Day 2 :
Dutch Armed Forces, Netherlands
Time : 09:00-09:45
Strategic and creative consultant in biomedical science, with a parallel career in the Dutch Civil-Military Interaction Command in which he has responsibility for the counter measures in CBNRe threats and (medical) consequence management both in a military and a civilian (terrorism) setting. He was the director of the 2014 & 2016 World Congress of CBRNe Science & Consequence Management in Tbilisi, Georgia. He works internationally as consultant or scientific supervisory board member for several medical and biotech companies, merely involved in biodefense, clinical diagnostics and therapies. He is also visiting professor for Punjab University in Pakistan and Rhein-Waal University in Germany and visiting professor at the University of Rome Tor Vergata. He has finished both his studies in Medicine and in Biochemistry at the University of Groningen in The Netherlands and has extensive practical experience in cell biology, immuno-haematology, biodefense and transfusion medicine. His natural business acumen and negotiation competence helps to initiate new successful businesses, often created out of unexpected combinations of technologies. His thorough understanding of abstract science combined with excellent skills in the communication of scientific matters to non-specialists, helps him with strategic consulting at top level management.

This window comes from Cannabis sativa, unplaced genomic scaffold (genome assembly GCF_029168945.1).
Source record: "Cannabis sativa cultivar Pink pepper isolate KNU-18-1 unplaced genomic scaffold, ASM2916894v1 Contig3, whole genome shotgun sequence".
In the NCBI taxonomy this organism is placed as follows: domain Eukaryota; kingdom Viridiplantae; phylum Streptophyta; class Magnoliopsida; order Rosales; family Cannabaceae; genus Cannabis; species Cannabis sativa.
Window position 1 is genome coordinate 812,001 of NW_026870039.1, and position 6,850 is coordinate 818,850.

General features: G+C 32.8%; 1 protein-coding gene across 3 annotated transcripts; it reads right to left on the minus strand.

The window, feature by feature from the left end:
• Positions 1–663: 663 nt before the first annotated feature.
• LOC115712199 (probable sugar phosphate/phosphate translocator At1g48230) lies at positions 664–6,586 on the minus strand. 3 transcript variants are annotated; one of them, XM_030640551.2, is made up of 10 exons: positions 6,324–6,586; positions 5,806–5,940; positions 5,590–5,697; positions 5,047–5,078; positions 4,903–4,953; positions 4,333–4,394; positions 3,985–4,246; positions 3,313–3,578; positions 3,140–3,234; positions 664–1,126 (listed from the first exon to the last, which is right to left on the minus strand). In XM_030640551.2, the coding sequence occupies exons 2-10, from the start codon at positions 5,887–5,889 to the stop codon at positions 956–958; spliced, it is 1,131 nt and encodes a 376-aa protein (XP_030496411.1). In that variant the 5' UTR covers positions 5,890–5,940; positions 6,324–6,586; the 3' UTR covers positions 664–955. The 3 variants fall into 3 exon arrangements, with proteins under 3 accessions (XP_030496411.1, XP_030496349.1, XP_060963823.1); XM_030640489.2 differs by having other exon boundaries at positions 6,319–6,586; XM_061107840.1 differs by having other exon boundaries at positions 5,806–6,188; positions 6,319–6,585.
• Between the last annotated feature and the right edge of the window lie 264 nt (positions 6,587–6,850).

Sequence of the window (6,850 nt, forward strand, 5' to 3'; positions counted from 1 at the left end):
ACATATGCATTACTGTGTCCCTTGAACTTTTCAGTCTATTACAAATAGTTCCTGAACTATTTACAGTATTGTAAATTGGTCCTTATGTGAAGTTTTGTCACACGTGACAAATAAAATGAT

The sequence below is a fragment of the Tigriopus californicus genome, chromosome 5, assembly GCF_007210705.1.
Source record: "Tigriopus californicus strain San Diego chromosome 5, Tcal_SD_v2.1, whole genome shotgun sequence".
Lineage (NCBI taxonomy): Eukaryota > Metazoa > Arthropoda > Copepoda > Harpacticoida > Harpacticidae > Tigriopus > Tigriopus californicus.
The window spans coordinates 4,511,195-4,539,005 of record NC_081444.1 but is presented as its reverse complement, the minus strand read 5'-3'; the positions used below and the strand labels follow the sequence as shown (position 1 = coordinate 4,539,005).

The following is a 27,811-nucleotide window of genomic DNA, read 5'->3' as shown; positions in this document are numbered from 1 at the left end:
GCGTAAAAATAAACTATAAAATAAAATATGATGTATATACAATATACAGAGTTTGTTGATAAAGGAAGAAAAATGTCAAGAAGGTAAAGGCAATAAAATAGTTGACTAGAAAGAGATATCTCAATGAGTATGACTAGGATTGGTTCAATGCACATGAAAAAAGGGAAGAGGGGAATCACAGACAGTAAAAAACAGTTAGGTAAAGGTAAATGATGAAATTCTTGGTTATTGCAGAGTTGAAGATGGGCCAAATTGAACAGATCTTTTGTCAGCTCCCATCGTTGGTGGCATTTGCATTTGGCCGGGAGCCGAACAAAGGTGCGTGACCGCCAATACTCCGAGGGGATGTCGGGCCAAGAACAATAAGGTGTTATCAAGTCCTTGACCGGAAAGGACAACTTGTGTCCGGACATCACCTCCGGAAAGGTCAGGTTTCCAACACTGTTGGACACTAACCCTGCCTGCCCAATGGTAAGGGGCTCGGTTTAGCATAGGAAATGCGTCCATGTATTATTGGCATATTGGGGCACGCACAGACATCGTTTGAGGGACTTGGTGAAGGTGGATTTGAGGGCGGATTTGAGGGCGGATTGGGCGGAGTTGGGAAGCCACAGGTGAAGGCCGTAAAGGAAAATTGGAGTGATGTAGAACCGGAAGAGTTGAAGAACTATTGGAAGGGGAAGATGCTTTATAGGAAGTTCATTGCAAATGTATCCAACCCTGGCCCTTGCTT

Background: Leishmaniasis is a vector-borne disease that is caused by obligate intra-macrophage protozoa of the Leishmania species. Leishmaniasis can cause different clinical syndromes, including Cutaneous Leishmaniasis (CL), in which the patient generally presents with one or several ulcer(s) or nodule(s) on the skin, resulting from the infection of phagocytic cells located in the dermis. It often results into severe scar tissue in the skin. Most of the twelve million people infected with leishmania worldwide are CL cases, a 1.5 million new cases occur annually. Objective: WHO has a program to develop new treatments for CL. This study establishes a proof-of-concept that a tattoo device can target intra-dermal drug delivery against CL. Methods: The selected drug is Oleylphosphocholine (OlPC) formulated as liposomes, particles known to be prone to macrophage ingestion. First is shown that treatment of cultured leishmania-infected macrophages with OlPC-liposomes results in a direct dose-dependent killing of intracellular parasites. Based on this, in vivo efficacy is demonstrated using a 10 day tattooing-mediated treatment in mice infected with L. major and L. mexicana. In both models this regimen results in rapid clinical recovery with complete regression of skin lesions by day 28. Parasite counts and histopathology examination confirm high treatment efficacy at the parasitic level. Low amount of drug required for tattooing combined with fast clinical recovery may have a positive impact on CL patient management. Results & Conclusion: This first example of tattoo-mediated drug delivery could open to new therapeutic interventions in the treatment of skin diseases. This study demonstrates that the use of a tattoo instrument for drug delivery is possible in the treatment of cutaneous leishmaniasis and that this method can successfully eliminate intracellular parasites at the site of infection. After showing that the selected drug oleylphosphocholine (OlPC) formulated as liposomes could efficiently reach intracellular parasites when in contact with infected macrophages, the activity of the drug was compared in vivo in mouse models of old (L. major) and new world (L. mexicana) leishmaniasis. Three routes of administrations of the same drug formulation were investigated: Systemic (IP) administration, topical administration as a drop and administration via the tattoo instrument. Evaluation parameters included clinical (lesion sizes) and parasitological parameters (burdens) using quantitative and qualitative methods. In all experiments, the tattooing delivery procedure was the most efficacious at both the clinical and parasitological levels